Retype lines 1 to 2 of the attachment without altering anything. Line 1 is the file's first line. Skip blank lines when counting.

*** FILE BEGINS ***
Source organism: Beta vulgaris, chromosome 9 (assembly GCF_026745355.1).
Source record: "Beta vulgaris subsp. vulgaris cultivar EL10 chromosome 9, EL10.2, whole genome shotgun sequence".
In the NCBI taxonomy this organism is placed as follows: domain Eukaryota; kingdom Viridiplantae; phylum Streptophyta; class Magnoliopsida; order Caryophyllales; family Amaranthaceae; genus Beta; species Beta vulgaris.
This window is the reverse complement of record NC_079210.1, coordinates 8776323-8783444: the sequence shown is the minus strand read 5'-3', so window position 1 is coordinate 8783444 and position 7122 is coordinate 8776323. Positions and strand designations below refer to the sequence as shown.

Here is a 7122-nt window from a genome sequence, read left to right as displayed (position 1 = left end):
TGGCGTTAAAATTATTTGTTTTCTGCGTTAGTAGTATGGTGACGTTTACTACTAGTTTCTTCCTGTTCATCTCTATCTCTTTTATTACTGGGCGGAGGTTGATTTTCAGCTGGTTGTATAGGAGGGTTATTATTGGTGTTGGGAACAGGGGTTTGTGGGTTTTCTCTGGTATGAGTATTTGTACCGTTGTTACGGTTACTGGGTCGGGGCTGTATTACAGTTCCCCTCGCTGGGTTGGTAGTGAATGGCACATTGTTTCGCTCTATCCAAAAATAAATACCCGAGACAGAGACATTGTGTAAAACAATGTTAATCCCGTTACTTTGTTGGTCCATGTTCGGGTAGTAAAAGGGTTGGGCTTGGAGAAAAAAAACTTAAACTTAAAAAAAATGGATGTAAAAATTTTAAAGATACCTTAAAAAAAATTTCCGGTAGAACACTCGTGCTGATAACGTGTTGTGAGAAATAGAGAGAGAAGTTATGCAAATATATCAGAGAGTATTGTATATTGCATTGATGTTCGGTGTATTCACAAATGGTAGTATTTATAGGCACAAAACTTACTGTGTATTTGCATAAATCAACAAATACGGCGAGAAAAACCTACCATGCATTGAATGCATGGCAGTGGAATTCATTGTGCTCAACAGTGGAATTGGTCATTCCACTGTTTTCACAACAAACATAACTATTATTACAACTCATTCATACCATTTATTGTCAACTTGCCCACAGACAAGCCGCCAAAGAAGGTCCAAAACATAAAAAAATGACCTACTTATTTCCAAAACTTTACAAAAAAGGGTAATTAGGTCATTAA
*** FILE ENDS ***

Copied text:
Source organism: Beta vulgaris, chromosome 9 (assembly GCF_026745355.1).
Source record: "Beta vulgaris subsp. vulgaris cultivar EL10 chromosome 9, EL10.2, whole genome shotgun sequence".